Why Advocate?

Psychologists and psychological scientists have a rich history of being engaged in federal education policy development that the American Psychological Association continues to pursue across our advocacy. We engage our members in efforts to educate policymakers in Congress and the Administration about the relevance of psychological research to federal education policy as well as ensure that doctoral study in psychology is supported by federal investments in research and clinical training.  Whether providing mental health services in schools, teaching in the classroom or running a research lab at a university, psychologists need to speak with one voice to better inform public policy debates about a range of education policy issues. At APA’s Education Government Relations Office, we are here to assist you in advocating for the discipline of psychology and the improvement of the continuum of education outcomes, from early childhood through postdoctoral study. So why advocate?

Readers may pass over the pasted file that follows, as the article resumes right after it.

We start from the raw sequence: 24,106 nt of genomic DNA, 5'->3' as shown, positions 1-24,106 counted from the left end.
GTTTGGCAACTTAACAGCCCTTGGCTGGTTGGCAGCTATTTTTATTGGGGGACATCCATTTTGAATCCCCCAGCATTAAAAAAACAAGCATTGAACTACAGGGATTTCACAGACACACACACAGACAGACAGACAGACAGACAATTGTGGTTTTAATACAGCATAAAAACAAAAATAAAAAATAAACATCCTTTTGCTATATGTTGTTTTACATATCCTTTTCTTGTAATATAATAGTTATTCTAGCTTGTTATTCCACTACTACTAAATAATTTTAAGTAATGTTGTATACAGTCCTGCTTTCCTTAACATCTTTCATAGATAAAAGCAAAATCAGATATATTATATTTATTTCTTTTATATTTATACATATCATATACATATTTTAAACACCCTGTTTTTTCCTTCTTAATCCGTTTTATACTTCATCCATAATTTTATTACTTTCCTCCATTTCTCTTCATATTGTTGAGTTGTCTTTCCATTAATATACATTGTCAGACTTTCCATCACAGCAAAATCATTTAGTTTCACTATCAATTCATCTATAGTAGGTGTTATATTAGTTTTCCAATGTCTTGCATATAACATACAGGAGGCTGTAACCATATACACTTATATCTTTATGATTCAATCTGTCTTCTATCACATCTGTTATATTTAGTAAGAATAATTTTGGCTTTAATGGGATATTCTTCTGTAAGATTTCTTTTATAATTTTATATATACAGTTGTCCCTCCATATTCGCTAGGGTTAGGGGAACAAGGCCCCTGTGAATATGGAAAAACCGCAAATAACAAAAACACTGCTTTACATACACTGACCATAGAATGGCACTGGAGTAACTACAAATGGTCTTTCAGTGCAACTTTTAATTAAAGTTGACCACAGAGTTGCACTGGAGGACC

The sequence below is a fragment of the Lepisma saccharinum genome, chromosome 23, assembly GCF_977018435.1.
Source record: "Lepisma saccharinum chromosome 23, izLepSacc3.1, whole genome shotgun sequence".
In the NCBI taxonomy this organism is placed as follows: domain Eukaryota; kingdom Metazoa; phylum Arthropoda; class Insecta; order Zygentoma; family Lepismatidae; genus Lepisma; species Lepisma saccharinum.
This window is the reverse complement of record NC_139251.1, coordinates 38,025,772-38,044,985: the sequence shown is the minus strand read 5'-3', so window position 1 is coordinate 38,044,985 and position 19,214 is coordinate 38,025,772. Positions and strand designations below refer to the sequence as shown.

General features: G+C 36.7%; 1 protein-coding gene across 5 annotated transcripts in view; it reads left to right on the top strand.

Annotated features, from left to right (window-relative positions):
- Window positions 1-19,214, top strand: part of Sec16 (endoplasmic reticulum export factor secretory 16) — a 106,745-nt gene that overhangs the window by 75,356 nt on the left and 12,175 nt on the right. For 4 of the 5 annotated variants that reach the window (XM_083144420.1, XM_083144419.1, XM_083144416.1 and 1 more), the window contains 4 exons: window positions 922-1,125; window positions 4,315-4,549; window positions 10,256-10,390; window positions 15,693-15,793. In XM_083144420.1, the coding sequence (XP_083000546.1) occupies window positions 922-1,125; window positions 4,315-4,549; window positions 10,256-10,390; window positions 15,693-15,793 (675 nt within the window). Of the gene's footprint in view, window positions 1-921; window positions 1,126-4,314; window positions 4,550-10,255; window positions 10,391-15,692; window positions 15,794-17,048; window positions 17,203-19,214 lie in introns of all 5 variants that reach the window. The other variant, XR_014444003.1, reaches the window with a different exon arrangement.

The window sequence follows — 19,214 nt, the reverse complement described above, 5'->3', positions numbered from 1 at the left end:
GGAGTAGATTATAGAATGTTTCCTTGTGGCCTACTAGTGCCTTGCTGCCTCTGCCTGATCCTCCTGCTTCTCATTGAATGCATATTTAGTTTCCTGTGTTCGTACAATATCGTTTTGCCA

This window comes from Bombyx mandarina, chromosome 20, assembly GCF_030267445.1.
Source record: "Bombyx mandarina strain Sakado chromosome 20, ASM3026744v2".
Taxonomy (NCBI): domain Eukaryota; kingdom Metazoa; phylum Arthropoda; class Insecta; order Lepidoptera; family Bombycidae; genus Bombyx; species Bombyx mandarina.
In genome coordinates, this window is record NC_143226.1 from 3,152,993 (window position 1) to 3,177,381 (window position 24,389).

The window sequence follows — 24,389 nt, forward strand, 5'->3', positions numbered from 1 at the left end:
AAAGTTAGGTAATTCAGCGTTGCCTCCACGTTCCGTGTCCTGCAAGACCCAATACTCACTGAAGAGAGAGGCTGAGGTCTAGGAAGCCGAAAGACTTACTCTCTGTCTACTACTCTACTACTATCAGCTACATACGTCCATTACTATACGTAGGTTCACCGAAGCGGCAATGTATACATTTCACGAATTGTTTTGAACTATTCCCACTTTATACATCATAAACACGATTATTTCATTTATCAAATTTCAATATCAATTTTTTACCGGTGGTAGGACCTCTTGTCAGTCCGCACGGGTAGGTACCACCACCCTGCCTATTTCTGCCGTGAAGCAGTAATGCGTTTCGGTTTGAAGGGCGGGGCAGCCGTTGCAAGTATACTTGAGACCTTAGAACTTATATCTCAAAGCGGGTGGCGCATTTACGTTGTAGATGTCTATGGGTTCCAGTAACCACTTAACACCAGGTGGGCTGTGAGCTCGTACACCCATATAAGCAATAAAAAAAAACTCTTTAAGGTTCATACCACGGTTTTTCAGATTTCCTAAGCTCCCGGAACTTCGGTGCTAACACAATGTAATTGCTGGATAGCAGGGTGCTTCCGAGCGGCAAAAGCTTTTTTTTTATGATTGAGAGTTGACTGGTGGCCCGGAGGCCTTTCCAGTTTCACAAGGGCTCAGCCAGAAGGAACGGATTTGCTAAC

Video courtesy of APA’s Science Directorate 

About the Author

Karen Studwell, JD
Karen is the Associate Executive Director of Government Relations for the Education Directorate. Prior to joining the Education Directorate, she worked for 12 years in the APA Science Directorate as a Senior Legislative & Federal Affairs Officer. Karen leads APA’s federal advocacy agenda for graduate psychology education and training, focusing primarily on expanding federal support for programs within the Health Resources and Services Administration. She has been recognized for her work by both APA, receiving the APA Employee Service Award in 2004, and the Society for Personality and Social Psychology, which honored her with the Distinguished Service on Behalf of Social-Personality Psychology Award. Karen received her bachelor’s degree in business administration from Ohio University and her law degree from Seattle University.